DARPA jump-started the Internet. Now it’s tackling something really complicated — the human body.
The Defense Advanced Research Projects Agency pursues life science projects that are rooted in military needs — like the threat of microbes or brain injury in the battlefield. But with a budget of almost $400 million a year, DARPA’s Defense Sciences Office also promises to transform civilian medicine.
DARPA is known for pioneering advanced robotics from the battlefield to the operating room. Now its life science interests are reaching even further out.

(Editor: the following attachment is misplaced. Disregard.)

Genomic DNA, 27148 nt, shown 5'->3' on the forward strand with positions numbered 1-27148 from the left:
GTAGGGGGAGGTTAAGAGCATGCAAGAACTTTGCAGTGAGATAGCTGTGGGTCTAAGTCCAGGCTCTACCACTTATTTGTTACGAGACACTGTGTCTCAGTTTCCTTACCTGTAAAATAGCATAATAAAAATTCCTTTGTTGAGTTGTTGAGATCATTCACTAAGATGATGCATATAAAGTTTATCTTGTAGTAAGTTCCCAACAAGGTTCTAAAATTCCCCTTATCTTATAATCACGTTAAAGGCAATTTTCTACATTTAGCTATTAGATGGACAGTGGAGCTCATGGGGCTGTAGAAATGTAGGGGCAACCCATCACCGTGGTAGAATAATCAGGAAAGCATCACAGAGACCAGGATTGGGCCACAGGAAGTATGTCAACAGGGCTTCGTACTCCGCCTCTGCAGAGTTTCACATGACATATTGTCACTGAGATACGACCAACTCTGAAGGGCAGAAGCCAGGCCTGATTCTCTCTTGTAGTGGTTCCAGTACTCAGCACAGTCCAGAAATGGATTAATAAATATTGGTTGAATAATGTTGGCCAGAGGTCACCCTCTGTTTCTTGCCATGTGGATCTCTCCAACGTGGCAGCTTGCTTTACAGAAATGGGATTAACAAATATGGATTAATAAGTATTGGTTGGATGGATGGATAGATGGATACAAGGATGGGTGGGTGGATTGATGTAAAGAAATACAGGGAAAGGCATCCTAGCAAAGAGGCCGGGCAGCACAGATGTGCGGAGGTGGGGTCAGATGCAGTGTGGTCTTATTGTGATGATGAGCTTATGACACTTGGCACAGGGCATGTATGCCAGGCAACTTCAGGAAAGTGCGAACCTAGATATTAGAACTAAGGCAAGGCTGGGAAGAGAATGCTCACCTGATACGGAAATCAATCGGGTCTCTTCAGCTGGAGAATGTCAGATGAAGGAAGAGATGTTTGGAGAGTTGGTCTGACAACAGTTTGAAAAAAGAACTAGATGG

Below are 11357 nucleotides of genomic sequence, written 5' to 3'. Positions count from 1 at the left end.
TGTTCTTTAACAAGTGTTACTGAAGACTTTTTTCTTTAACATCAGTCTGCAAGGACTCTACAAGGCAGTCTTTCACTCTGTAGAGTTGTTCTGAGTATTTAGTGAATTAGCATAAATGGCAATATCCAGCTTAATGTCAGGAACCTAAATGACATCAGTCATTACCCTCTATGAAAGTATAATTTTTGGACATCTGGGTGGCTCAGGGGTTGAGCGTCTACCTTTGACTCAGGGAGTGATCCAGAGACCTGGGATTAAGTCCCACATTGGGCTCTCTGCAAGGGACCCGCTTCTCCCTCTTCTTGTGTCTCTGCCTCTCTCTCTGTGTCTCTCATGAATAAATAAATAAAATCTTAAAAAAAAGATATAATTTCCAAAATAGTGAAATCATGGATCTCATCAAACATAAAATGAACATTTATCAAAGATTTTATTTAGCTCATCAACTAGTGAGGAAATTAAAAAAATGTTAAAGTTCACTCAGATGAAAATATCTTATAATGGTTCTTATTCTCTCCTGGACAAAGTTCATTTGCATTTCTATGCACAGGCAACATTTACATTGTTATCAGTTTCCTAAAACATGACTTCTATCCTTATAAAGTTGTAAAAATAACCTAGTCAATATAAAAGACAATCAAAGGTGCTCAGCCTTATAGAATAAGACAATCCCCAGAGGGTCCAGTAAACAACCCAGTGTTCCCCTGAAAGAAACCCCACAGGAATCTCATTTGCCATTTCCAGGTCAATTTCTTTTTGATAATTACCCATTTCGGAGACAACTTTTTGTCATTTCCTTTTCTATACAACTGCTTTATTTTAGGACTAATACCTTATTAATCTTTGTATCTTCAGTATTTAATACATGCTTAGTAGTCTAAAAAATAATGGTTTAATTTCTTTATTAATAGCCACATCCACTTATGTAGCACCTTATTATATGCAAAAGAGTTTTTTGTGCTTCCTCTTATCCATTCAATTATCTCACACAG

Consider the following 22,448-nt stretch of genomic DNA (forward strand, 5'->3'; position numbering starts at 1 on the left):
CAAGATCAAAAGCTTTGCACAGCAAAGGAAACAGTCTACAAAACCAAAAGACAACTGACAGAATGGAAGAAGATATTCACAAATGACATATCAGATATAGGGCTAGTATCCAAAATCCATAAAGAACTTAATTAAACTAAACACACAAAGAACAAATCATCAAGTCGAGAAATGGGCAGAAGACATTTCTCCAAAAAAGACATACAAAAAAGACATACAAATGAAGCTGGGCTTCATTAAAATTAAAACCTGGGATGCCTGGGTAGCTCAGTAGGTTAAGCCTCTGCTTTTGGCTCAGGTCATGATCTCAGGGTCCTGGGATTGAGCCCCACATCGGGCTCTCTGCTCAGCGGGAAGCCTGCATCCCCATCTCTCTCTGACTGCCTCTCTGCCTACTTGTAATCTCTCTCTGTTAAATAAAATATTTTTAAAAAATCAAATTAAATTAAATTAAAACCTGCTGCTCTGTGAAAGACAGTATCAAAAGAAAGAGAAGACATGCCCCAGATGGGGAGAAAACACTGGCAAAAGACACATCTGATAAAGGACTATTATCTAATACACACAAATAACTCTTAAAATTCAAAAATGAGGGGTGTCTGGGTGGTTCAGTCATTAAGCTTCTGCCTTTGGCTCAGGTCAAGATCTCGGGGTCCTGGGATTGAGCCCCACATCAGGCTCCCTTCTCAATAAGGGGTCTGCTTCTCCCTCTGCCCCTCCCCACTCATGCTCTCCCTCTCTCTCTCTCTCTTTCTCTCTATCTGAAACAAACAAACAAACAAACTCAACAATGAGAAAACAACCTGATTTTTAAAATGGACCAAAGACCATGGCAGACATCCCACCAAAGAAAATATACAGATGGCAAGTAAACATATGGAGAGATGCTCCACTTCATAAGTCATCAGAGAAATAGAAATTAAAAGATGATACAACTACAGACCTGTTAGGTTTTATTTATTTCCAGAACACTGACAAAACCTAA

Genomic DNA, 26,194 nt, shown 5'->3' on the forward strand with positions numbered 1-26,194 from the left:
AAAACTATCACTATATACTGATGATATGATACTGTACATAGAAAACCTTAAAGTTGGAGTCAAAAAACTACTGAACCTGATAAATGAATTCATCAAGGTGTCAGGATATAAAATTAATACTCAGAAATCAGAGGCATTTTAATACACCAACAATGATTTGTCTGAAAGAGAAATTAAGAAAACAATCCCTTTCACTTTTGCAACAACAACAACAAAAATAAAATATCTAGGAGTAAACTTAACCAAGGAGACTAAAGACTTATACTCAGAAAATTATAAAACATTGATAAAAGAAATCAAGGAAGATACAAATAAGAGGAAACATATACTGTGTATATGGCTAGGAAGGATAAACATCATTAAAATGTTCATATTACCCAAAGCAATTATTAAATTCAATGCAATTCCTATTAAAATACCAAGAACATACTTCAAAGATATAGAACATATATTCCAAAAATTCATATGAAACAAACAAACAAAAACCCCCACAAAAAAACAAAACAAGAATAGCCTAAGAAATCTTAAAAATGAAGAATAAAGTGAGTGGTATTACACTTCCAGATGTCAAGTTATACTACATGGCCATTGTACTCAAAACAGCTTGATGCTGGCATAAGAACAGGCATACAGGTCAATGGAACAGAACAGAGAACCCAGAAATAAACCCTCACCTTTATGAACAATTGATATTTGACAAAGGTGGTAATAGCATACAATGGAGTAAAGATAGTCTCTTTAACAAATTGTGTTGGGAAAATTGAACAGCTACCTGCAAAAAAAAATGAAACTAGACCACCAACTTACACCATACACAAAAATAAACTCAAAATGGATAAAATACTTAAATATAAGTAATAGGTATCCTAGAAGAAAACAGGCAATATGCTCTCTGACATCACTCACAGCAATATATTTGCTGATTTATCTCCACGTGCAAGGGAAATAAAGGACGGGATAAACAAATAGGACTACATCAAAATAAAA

|It has helped fund Foldit, a crowd-sourced online game that has attracted 240,000 players to solve complex three-dimensional protein folding problems.
|Its Microphysiological System project is using engineered human tissue to mimic human physiological systems.
|Its REMIND project seeks to recover short-term memory.
|Its ADEPT project aims to build “diagnostics on demand.”
On the newest edition of BioCentury This Week television, Dr. Jay Schnitzer, the head of the Defense Sciences Office, describes where DARPA hopes to revolutionize biomedical science.
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